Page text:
Possibly the first form of pornography shared online was through ASCII art. Before computer graphics became mainstream, early Internet users in the 1970s and 1980s figured out how to arrange slashes, dots, and lines on a screen into images of body parts much more complex than average.” (.) (.)” Someone might have gushed in an AIM chat once. another in the third grade. as a technical journalist Samantha Cole She writes in her new book, How Sex Changed the Internet and the Internet Changed Sex: An Unexpected History, “Anyone can do raw ASCII breast or pin stick work—but it takes a patient artist to make something with realistic detail, line by line, like weaving on a keyboard loom.” Which means: During each phase of the Internet’s history, people have become progressively more creative about being passionate about the main one.
When I called Cole a few weeks ago to chat, Elon MuskThe Twitter acquisition has just become final, and we’ve talked about how her book’s thesis — that we owe some of our greatest online innovations to the ever-changing, ever-evolving needs of adult content — already carries major implications for at least one of Musk’s reported schemes: to create an unsubscribe-protected video service. Paid on Twitter. Also relevant: the subsequent exodus of Twitter users who began looking for a new place to live, which Cole noted is perhaps the only predictable characteristic of online life for anyone on the Internet, but especially for sex workers and adult content creators that Its digital migrations often revolutionize everyone’s technology along the way.
Below, Cole speaks with Vanity Fair About the Internet’s long and tumultuous relationship with sex—and how, despite all of today’s technological advances, we still need the fastest and best Right Connection.
Vanity Fair: Your book begins with all these stories of the primitive Internet—the time of bulletin board systems, geo-towns, and ASCII porn. What was research like in that era when the Internet was so fleeting? Like, how does the Wayback Machine come back?
Samantha Cole: Not as often as I would like. I owe a great debt of gratitude to the Internet Archive. It’s hard because a lot of it is backtracking. Link rot is very real even from week to week. Then you look at, like, 30 years ago and try to find conversations people were having in the forums.
Is there anything that stands out to you among all these Internet traces?
There is a story that I really liked on Usenet, where people were talking about how they had sex while diving. That conversation ran from 1997 through 2020, and it may still be going on on Google Groups. I thought that was really funny because it was something that people kept picking up on like year after year.
Stacy Horn, who actually founded the Echo New York BBS in 1989, told me how Echo users would become really close friends. People would kind of use it like a dating pool, because it was all New Yorkers. Some of them got married and had children, but others were going to separate. And then they wouldn’t be able to use Echo anymore, because it was so sad seeing their previous posts. There was no way to mute or block people. So she was like, I’ve had to remove people who ask me so often, saying, “I’m so sad to see such-and-such a post.”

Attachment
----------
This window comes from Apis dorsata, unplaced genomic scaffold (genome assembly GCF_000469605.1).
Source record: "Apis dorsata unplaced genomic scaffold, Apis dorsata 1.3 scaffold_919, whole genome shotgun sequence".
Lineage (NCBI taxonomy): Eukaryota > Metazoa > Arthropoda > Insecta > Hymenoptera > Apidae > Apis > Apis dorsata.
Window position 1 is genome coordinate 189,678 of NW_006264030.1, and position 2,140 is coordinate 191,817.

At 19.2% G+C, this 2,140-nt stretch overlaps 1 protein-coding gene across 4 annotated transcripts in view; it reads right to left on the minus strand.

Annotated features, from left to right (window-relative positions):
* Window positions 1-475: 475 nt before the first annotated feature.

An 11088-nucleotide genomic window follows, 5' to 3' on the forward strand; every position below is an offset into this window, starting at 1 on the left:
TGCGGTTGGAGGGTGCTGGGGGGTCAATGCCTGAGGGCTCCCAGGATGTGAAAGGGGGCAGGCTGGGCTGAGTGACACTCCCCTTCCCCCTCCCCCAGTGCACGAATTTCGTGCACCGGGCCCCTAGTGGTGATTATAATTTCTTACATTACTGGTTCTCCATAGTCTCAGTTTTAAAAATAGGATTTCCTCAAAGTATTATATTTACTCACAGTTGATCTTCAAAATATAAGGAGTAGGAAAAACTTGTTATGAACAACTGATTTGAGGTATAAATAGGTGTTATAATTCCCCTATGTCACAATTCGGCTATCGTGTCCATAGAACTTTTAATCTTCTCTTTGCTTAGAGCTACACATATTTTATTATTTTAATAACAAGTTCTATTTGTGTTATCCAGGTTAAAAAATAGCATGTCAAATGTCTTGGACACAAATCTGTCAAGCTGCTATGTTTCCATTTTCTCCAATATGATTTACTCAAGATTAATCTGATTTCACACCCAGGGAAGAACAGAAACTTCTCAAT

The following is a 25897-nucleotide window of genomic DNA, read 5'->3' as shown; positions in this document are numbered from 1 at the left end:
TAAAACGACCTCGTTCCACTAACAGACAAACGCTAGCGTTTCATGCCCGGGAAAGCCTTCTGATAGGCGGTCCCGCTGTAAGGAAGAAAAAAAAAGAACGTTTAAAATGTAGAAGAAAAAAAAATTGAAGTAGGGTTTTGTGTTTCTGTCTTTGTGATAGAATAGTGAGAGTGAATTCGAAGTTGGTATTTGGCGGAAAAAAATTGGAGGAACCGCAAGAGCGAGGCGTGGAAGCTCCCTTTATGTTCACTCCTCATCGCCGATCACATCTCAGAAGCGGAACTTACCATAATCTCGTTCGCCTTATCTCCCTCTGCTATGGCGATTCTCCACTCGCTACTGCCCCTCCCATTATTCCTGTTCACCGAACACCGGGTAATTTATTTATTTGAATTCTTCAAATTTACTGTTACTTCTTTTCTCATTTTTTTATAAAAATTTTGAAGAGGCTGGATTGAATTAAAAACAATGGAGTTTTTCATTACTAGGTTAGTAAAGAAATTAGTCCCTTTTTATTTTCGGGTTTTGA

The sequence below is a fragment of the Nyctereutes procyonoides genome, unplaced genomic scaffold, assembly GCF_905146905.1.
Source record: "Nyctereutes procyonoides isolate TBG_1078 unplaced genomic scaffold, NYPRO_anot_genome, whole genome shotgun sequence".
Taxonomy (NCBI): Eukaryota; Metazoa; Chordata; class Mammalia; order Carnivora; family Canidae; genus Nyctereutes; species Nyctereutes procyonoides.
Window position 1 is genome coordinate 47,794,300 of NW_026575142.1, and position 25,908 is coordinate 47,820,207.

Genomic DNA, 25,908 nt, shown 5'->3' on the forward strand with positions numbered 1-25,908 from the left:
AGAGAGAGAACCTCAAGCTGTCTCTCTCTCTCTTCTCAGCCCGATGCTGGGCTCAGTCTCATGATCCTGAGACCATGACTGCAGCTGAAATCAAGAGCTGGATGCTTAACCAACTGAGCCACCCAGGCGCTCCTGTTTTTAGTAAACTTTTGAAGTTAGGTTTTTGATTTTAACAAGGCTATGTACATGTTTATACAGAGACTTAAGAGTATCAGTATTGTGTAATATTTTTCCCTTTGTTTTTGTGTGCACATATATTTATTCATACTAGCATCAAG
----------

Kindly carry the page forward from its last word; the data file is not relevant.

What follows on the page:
Seeing Your Ex Online: A Problem Since The Dawn Of The Internet!
A very essential part of the internet.
There have been some big recent developments that could hold ramifications for the future of online communication. The first thing I want to ask you about, of course, is Twitter. Of the many, many things that Elon Musk is said to be toying with for the future of the platform, one of them is potential Paid adult video feature. Basically OnlyFans, but on Twitter. Could that really happen?
This is definitely something I watch. I don’t think anyone suggesting these ideas has seen the extreme difficulty adult websites have to even simply survive on adult websites without engaging the under-18 mainstream audience.
If they were to try it, they would realize very quickly that things like discrimination from banks and Square all these payment processors that people are taking advantage of in the mainstream are not friendly to adult transactions. They’ll have to think about, like, FOSTA/SESTA [the Fight Online Sex Trafficking Act and the Stop Enabling Sex Traffickers Act, which became law in 2018 and amended Section 230 of the Communications Decency Act, making websites liable for hosting content that facilitates or promotes prostitution]. They’ll have anti-trafficking people everywhere. It’s just a Pandora’s Box that folks in the adult industry have been thinking about and working on, calling out these issues for a really long time. Unless Elon miraculously decides to hire and seek advice from people in the adult industry, which, I doubt, will probably hold up.
But you know that Twitter is already under attack from people who hate porn and hate online sex in general. This is a real danger for him. And it’s a really shame that we’re opening people who use Twitter up to this risk – people who use Twitter to advertise for OnlyFans or their clip locations and meet clients, things like that. Twitter is one of the last places where you can only post adult content where you’re in with everyone else; It’s not like the adult section of Twitter. Expose you to everyone, with the caveat that Twitter is heavily downrated for porn. Like 13% of the site is porn or something, so it makes sense that he would want to monetize that. He’s in a world of issues that I don’t think he’s prepared for. But that applies to everything he does.
The other big story in the news is that the announcement may have been timely Tumblr brings back nudity—though not necessarily all NSFW content. Are these two shifts related in any way?